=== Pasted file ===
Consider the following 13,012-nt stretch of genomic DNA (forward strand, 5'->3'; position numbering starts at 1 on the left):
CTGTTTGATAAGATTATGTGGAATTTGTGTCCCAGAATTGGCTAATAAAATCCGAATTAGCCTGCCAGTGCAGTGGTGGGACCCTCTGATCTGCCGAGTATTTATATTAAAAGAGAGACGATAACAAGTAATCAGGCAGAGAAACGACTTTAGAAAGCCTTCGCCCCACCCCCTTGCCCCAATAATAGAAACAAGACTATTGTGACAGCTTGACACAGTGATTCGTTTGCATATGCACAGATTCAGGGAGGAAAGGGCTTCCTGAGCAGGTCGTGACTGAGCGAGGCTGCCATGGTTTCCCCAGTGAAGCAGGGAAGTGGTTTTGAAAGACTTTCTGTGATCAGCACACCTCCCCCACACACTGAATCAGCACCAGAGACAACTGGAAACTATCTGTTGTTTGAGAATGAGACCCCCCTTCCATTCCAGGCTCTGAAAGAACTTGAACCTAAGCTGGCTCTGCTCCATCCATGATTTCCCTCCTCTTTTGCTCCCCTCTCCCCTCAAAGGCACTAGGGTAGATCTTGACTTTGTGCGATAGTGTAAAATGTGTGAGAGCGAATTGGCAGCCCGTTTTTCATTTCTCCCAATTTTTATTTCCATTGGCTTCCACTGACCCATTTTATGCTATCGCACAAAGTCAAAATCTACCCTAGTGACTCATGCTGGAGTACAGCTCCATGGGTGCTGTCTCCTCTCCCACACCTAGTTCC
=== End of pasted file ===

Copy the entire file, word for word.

Consider the following 13,012-nt stretch of genomic DNA (forward strand, 5'->3'; position numbering starts at 1 on the left):
CTGTTTGATAAGATTATGTGGAATTTGTGTCCCAGAATTGGCTAATAAAATCCGAATTAGCCTGCCAGTGCAGTGGTGGGACCCTCTGATCTGCCGAGTATTTATATTAAAAGAGAGACGATAACAAGTAATCAGGCAGAGAAACGACTTTAGAAAGCCTTCGCCCCACCCCCTTGCCCCAATAATAGAAACAAGACTATTGTGACAGCTTGACACAGTGATTCGTTTGCATATGCACAGATTCAGGGAGGAAAGGGCTTCCTGAGCAGGTCGTGACTGAGCGAGGCTGCCATGGTTTCCCCAGTGAAGCAGGGAAGTGGTTTTGAAAGACTTTCTGTGATCAGCACACCTCCCCCACACACTGAATCAGCACCAGAGACAACTGGAAACTATCTGTTGTTTGAGAATGAGACCCCCCTTCCATTCCAGGCTCTGAAAGAACTTGAACCTAAGCTGGCTCTGCTCCATCCATGATTTCCCTCCTCTTTTGCTCCCCTCTCCCCTCAAAGGCACTAGGGTAGATCTTGACTTTGTGCGATAGTGTAAAATGTGTGAGAGCGAATTGGCAGCCCGTTTTTCATTTCTCCCAATTTTTATTTCCATTGGCTTCCACTGACCCATTTTATGCTATCGCACAAAGTCAAAATCTACCCTAGTGACTCATGCTGGAGTACAGCTCCATGGGTGCTGTCTCCTCTCCCACACCTAGTTCC